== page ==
One of the drivers for private 5G that I’ve heard of recently is the drive to have IoT sensors connected over the protocol. The thinking goes that the number of devices that are going to be deployed it going to create a significant amount of traffic in a dense area that is going to require the controls present in 5G to ensure they aren’t creating issues. I would tend to agree but with a huge caveat.
The IoT sensors that people are talking about here aren’t the ones that you might think of in the consumer space. For whatever reason people tend to assume IoT is a thermostat or a small device that does simple work. That’s not the case here. These IoT devices aren’t things that you’re going to be buying one or two at a time. They are sensors connected to a larger system. Think HVAC relays and probes. Think lighting sensors or other environmental tech. You know what comes along with that kind of hardware? Monitoring. Maintenance. Subscription costs.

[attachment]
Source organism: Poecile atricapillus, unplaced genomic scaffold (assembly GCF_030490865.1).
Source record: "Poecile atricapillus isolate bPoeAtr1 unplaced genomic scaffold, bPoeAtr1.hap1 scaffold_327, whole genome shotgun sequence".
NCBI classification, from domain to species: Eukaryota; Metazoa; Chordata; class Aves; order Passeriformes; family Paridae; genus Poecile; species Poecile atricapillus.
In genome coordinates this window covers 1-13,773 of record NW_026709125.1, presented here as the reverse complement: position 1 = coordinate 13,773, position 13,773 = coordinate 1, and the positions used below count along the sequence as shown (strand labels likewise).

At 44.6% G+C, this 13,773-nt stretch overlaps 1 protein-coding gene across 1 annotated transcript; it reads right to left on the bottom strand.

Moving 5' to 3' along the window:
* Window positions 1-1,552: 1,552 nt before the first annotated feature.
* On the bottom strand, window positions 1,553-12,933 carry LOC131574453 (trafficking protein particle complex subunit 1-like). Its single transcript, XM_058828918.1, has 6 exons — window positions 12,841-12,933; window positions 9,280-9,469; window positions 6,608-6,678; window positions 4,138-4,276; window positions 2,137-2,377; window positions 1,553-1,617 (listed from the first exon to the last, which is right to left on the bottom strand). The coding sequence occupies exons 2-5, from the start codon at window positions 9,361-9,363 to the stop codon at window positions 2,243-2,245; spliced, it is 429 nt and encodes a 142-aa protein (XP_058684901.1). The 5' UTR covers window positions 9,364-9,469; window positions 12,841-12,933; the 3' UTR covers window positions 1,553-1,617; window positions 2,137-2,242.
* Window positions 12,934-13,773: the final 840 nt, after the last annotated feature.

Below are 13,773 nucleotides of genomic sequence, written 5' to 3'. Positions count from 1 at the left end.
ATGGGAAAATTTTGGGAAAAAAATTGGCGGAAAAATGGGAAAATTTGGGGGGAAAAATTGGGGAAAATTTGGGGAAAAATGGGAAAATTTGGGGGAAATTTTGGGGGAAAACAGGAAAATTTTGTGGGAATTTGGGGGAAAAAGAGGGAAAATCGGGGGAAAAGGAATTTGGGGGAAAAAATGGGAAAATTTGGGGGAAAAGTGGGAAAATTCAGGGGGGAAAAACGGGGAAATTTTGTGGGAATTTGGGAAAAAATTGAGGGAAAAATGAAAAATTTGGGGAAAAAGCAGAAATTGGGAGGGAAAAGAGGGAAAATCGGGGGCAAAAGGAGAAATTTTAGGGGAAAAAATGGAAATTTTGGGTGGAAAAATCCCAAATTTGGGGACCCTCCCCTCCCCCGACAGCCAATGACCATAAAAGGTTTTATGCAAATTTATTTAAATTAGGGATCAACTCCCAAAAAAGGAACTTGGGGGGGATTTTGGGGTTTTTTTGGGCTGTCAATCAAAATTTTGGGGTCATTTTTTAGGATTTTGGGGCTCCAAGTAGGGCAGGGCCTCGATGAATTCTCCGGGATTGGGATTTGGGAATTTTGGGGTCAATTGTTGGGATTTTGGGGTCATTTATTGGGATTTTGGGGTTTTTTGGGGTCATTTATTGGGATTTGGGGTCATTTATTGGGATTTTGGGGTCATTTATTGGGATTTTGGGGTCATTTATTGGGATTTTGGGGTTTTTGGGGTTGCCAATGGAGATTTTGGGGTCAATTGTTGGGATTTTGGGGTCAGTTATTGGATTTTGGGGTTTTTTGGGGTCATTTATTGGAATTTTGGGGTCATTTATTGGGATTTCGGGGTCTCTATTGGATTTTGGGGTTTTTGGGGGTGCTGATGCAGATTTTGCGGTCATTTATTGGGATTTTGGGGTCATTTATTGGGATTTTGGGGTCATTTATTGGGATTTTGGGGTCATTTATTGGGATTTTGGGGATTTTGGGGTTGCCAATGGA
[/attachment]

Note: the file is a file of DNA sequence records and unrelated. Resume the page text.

The IoT that is going to take advantage of private 5G isn’t something you’re going to be deploying yourself. Instead, it’s going to be something that you partner with another organization to deploy. You might “own” the tech in the sense that you control the data but you aren’t going to be the one going out to Best Buy or Tech Data to order a spare. Instead, you’re going to pay someone to deploy it and it when it goes wrong. So how does that differ from the IoT thermostat that comes to mind? Price. Those sensors are several hundred dollars each. You’re paying for the technology included in them with that monthly fee to monitor and maintain them. They will talk to the radio station in the building or somewhere nearby and relay that data back to your dashboard. Perhaps it’s on-site or, more likely, in a cloud instance somewhere. All those fees mean that the devices become more complex and can absorb the cost of more complicated radio technology.